Are high I.Q. standards heading lower? Not yet, Mensa insists.

American Mensa's 2011 Annual Gathering was held in Portland, Oregon over the July 4 weekend. (Photo by Michael Freeman).


FORT LAUDERDALE – Is an organization devoted to high I.Q.s ready to do something that might seem totally contradictory: lower its standards and start letting in people who don’t fit within the top 2 percentile of Americans with very high intelligence?
For the time being, the answer is no — at least when it comes to the idea of lowering the admissions and testing standards for American Mensa, to make it easier to get into this worldwide organization.
“Not that I’ve heard,” said Mel Dahl, regional vice chair of Mensa’s Region 10, which covers Florida and parts of South Georgia. “You continue to have to show you’re in the top 2 percentile.”
American Mensa is the largest and oldest high-IQ society in the world, for people who score at the 98th percentile or higher on Mensa’s intelligence admissions test.
Over the Labor Day weekend, the Broward County chapter of Mensa hosted its “FLoRanGe ’11: The Working Title Regional Gathering” at the Sheraton Suites Cypress Creek in Fort Lauderdale. It was a weekend designed for some intellectual pursuits – a discussion on the geographic limits of distribution, another on solving puzzles, and talks about infinity and the history of Central Banking in the U.S. – as well as some fun, including a homebrew beer icebreaker, a Passion Party for women 18 and older, and a cult classic movie night.
The event also featured an “RVC Rap” with Dahl to talk about the state of Mensa today. He was asked at the beginning of the rap whether Mensa was about to lower its standards to attract more members. Dahl said the admissions test remains the same, and there’s been no serious talk about making it easier for applicants to pass.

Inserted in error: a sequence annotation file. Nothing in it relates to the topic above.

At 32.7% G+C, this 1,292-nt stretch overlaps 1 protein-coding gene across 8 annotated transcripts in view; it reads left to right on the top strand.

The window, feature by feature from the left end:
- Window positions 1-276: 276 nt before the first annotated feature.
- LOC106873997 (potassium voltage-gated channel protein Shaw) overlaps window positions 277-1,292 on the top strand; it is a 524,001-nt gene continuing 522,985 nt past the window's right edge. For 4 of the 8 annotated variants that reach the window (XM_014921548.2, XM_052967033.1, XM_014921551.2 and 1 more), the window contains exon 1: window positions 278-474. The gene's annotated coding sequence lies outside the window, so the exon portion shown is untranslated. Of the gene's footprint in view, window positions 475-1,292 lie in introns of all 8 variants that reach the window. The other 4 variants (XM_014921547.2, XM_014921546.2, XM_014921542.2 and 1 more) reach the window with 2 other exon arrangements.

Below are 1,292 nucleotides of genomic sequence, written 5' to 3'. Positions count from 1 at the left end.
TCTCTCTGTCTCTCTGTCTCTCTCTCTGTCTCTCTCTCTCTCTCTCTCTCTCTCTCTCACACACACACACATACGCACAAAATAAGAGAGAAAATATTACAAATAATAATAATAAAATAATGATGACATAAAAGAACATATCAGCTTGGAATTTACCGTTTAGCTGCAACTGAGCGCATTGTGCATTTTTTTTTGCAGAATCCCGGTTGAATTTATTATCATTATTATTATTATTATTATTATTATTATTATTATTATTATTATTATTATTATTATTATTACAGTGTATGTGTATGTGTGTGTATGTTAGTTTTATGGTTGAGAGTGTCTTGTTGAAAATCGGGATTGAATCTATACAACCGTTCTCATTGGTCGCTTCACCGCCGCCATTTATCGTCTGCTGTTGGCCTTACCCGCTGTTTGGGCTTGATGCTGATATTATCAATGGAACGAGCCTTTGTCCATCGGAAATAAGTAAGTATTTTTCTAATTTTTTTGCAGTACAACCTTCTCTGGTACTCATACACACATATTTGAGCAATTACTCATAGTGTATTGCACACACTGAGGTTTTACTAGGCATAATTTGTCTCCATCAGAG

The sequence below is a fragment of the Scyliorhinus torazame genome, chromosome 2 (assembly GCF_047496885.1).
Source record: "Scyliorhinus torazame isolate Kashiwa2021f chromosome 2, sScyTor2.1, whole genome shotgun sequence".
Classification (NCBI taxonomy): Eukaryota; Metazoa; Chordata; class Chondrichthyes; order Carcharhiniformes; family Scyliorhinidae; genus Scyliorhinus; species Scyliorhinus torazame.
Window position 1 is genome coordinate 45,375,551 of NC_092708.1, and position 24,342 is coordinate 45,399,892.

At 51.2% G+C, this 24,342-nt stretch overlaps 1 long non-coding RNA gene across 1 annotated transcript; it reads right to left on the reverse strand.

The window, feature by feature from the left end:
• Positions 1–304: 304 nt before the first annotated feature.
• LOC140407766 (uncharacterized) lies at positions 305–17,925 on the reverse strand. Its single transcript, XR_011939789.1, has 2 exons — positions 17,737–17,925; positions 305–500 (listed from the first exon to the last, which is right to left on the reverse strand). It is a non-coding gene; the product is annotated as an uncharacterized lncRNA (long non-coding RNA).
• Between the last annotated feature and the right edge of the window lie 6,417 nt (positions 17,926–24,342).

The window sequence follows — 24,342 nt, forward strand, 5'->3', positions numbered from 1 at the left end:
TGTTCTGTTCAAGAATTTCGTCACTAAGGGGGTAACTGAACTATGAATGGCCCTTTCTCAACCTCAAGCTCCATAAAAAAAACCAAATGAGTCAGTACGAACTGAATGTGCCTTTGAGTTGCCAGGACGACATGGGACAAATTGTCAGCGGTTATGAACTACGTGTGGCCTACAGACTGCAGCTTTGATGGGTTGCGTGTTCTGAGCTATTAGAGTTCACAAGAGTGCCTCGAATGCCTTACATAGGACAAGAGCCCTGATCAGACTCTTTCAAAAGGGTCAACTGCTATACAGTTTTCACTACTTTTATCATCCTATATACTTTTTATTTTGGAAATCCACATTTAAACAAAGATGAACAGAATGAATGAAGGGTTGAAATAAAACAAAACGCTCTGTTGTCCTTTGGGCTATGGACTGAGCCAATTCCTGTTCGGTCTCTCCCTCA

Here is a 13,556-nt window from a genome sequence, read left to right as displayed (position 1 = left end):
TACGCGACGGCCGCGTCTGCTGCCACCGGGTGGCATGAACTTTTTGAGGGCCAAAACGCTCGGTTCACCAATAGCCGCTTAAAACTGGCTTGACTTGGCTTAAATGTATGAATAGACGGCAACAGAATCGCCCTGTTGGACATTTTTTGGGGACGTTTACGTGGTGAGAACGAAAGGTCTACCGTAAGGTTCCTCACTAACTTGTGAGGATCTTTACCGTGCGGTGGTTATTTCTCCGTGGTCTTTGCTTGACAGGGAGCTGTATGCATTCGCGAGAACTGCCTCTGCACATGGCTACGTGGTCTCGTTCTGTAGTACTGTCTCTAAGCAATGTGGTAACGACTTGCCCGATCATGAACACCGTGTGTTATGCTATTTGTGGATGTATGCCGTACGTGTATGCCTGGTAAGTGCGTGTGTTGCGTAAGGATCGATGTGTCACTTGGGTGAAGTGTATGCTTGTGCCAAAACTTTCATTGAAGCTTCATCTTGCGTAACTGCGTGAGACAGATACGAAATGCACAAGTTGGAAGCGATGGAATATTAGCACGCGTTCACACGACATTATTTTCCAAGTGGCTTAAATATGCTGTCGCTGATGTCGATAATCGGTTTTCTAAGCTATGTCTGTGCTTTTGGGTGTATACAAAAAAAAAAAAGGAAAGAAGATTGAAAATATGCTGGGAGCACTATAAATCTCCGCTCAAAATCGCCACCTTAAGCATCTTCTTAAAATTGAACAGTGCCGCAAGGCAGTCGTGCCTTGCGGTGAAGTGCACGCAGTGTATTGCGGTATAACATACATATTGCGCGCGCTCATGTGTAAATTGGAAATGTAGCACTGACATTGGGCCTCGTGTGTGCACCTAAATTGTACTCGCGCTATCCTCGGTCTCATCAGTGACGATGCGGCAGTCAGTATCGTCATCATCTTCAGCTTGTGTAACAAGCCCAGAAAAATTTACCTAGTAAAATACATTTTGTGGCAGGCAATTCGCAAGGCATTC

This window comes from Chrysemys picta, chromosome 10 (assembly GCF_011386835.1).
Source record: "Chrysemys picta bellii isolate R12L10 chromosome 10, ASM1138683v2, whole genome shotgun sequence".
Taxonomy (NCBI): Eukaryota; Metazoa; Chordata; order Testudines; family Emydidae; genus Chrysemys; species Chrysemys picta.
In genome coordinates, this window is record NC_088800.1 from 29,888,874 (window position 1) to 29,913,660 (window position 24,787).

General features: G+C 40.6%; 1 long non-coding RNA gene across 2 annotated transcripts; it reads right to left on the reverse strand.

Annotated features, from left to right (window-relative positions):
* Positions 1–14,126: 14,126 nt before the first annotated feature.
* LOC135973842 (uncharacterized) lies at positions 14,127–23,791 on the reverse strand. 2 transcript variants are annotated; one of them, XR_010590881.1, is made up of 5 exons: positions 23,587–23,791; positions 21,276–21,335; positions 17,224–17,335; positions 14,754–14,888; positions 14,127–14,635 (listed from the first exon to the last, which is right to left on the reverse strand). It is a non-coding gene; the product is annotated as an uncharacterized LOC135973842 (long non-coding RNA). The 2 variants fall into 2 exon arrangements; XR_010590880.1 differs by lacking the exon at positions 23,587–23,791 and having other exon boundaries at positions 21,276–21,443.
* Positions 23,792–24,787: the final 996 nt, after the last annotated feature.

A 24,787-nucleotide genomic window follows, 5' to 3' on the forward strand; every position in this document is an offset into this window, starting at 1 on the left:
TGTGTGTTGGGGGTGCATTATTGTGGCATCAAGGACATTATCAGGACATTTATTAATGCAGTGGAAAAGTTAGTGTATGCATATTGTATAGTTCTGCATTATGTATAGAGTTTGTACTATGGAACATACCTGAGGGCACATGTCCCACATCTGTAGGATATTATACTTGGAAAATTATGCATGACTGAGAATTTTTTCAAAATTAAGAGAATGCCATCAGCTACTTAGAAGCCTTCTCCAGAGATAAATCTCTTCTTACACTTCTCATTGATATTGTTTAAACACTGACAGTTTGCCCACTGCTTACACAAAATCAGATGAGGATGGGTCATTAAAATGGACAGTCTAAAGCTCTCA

“We have a staff psychologist whose task is to keep track of all these standards to see who is acceptable for admission,” Dahl said.
That’s still true, Dahl said, even though some local Mensa chapters have been complaining recently that “they were having a problem in their group where most of their people were taking the test and not passing.”
Unfortunately, he said, the exam can’t be redrafted to accommodate those who simply don’t have the high intelligence to pass.
“No, there is nothing we can do about it,” Dahl said.
He noted that Mensa attracted some notice when a three year old took – and passed – the admissions exam, one that was designed for people 14 years of age and older, demonstrating that “a child was able to pass and gain entrance into Mensa,” Dahl said.
Adults who take it and fail, he said, are out of luck – permanently.
“You can only take the Mensa exam once,” Dahl said. “And the rationale behind that is you have seen the questions.”
Thomas G. Thomas, chairman of the Tampa Bay chapter of Mensa, said that high standard actually makes sense.
“There are enough people in the 99th percentile who make you wonder how they got in,” Thomas said.
Dahl also noted that Mensa operates in a different way from organizations that are created to work with, and encourage, the special skills of gifted children.
“There is an organization for gifted children and they define ‘gifted’ differently than what we define for Mensa admission,” he said. “It is two different groups with two different standards.”
One thing that American Mensa has talked about – without actually coming up with a workable solution – is making its membership more diverse and a bit less homogeneous — and making it look less like a monolithically white organization, Dahl said. But targeting that goal and figuring out a practical solution are not the same thing, he added.
“As of now, we have not hit on a plan for how we can achieve that,” he said. “We’ve talked about it, and we haven’t really hit on a solution.”
American Mensa hosts its Annual Gathering every Fourth of July weekend at different locations around the country. This past July, the AG was held in Portland, Oregon, and next July, it will be in Reno, Nevada.
Local chapters have their own Regional Gatherings, as the Broward County chapter did over the Labor Day weekend.
The Central Florida Mensa chapter will host its own RG from Jan. 27-29 at the Marriott Lake Mary, titled “The 2012 Year of the Apocalypse Regional Gathering.” The weekend event is promising a pool party, treasure hunt, martial arts and self-defense demonstrations, Friday golf outing, Sunday Brunch, and more.
To learn more about the Central Florida RG, call Bob Haley at 407-240-9395 or email rgregistrar@cfm.us.mensa.org.
To register online, log on to http://centralflorida.us.mensa.org/RG2012/.

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